Skip to main content

Thank you for visiting You are using a browser version with limited support for CSS. To obtain the best experience, we recommend you use a more up to date browser (or turn off compatibility mode in Internet Explorer). In the meantime, to ensure continued support, we are displaying the site without styles and JavaScript.

Extra-pair copulation and sperm competition in the zebra finch


Most birds are monogamous, but recent studies have shown that extra-pair copulations (EPCs) occur frequently1,2 despite a range of paternity guards, including mate-guarding and frequent copulation1. Although EPCs are known to result in extra-pair paternity3–5, there are no previous quantitative estimates of the success of EPCs in fertilizing eggs. We present here estimates of the likelihood of success of extra-pair copulations in a monogamous passerine, the zebra finch Poephila guttata. We show that (1) EPCs occurring under semi-natural conditions in captivity result in extra-pair paternity, (2) sperm from the last male to mate has precedence over previous matings: a single EPC occurring last is disproportionately successful in fertilizing eggs, but EPCs followed by further pair copulations have a low probability of success. These results have important implications for sexual selection theory.

This is a preview of subscription content, access via your institution

Relevant articles

Open Access articles citing this article.

Access options

Rent or buy this article

Get just this article for as long as you need it


Prices may be subject to local taxes which are calculated during checkout


  1. Birkhead, T. R., Atkin, L. & Moller, A. P. Behaviour 101, 101–138 (1987).

    Article  Google Scholar 

  2. McKinney, F., Cheng, K. M. & Bruggers, D. in Sperm Competition and the evolution of animal mating systems (ed. Smith, R. L.) 523–545 (Academic, New York, 1984).

    Book  Google Scholar 

  3. Westneat, D. Anim. Behav. 35, 865–876 (1987).

    Article  Google Scholar 

  4. Westneat, D. Anim. Behav. 35, 877–886 (1987).

    Article  Google Scholar 

  5. Burke, T. & Bruford, M. W. Nature 327, 149–152 (1987).

    Article  ADS  CAS  Google Scholar 

  6. Parker, G. A. Biol. Rev. 45, 525–567 (1970).

    Article  Google Scholar 

  7. Compton, M. M., van Krey, H. P. & Siegel, P. B. Poult. Sci. 57, 1696–1700 (1978).

    Article  CAS  Google Scholar 

  8. Birkhead, T. R. Adv. Stud. Behav. 18, 35–72 (1988).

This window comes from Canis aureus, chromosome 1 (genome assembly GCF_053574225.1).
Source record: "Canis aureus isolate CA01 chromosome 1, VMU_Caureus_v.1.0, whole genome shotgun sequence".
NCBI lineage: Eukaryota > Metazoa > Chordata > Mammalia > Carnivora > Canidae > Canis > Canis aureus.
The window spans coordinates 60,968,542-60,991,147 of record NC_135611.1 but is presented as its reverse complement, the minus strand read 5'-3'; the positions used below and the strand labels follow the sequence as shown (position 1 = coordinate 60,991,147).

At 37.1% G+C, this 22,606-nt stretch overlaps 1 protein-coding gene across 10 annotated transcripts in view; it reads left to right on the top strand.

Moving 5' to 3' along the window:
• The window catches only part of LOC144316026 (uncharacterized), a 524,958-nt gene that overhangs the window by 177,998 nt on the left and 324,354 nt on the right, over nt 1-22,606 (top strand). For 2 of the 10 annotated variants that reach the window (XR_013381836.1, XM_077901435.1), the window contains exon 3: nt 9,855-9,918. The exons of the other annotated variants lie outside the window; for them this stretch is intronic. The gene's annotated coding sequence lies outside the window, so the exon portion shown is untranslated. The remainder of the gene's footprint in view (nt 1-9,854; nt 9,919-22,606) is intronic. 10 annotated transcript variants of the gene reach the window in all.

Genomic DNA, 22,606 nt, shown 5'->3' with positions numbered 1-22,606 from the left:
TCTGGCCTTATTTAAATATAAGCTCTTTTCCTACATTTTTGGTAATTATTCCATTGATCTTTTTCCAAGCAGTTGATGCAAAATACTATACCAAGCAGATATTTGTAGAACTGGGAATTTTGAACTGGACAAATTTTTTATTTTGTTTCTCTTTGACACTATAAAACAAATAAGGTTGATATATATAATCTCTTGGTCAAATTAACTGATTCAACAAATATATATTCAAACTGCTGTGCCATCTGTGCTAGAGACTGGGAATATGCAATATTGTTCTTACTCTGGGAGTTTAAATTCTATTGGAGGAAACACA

Article  Google Scholar 

  9. Moller, A. P. Behav. Ecol. Sociobiol. 17, 401–408 (1985).

    Article  Google Scholar 

  10. Birkhead, T. R., Clarkson, K. & Zann, R. Anim. Behav. (in the press).

  11. Frith, H. J. & Tilt, R. A. Emu 59, 289–295 1959).

    Article  Google Scholar 

  12. Lanier, D. L., Estep, D. Q. & Dewsbury, D. A. J. comp. Physiol. Psychol. 93, 781–792 (1979).

    Article  Google Scholar 

  13. Birkhead, T. R. Anim. Behav. 27, 866–874 (1979).

    Article  Google Scholar 

  14. Martin, P. A., Reimers, T. J., Lodge, J. R. & Dzuik, P. K. J. Reprod. Fert. 39, 251–258 (1974).

    Article  CAS  Google Scholar 

  15. Payne, L. F. & Kahrs, A. J. Poult. Sci. 40, 1598–1604 (1961).

    Article  Google Scholar 

  16. Sims, M. E., Ball, G. F. & Cheng, M. F. Condor. 89, 112–116 (1987).

    Article  Google Scholar 

Download references

Author information

Authors and Affiliations


Rights and permissions

Reprints and Permissions

About this article

Cite this article

Birkhead, T., Pellatt, J. & Hunter, F. Extra-pair copulation and sperm competition in the zebra finch. Nature 334, 60–62 (1988).

Download citation

  • Received:

  • Accepted:

  • Issue Date:

  • DOI:

This article is cited by


By submitting a comment you agree to abide by our Terms and Community Guidelines. If you find something abusive or that does not comply with our terms or guidelines please flag it as inappropriate.


Quick links

Nature Briefing

Sign up for the Nature Briefing newsletter — what matters in science, free to your inbox daily.

Get the most important science stories of the day, free in your inbox. Sign up for Nature Briefing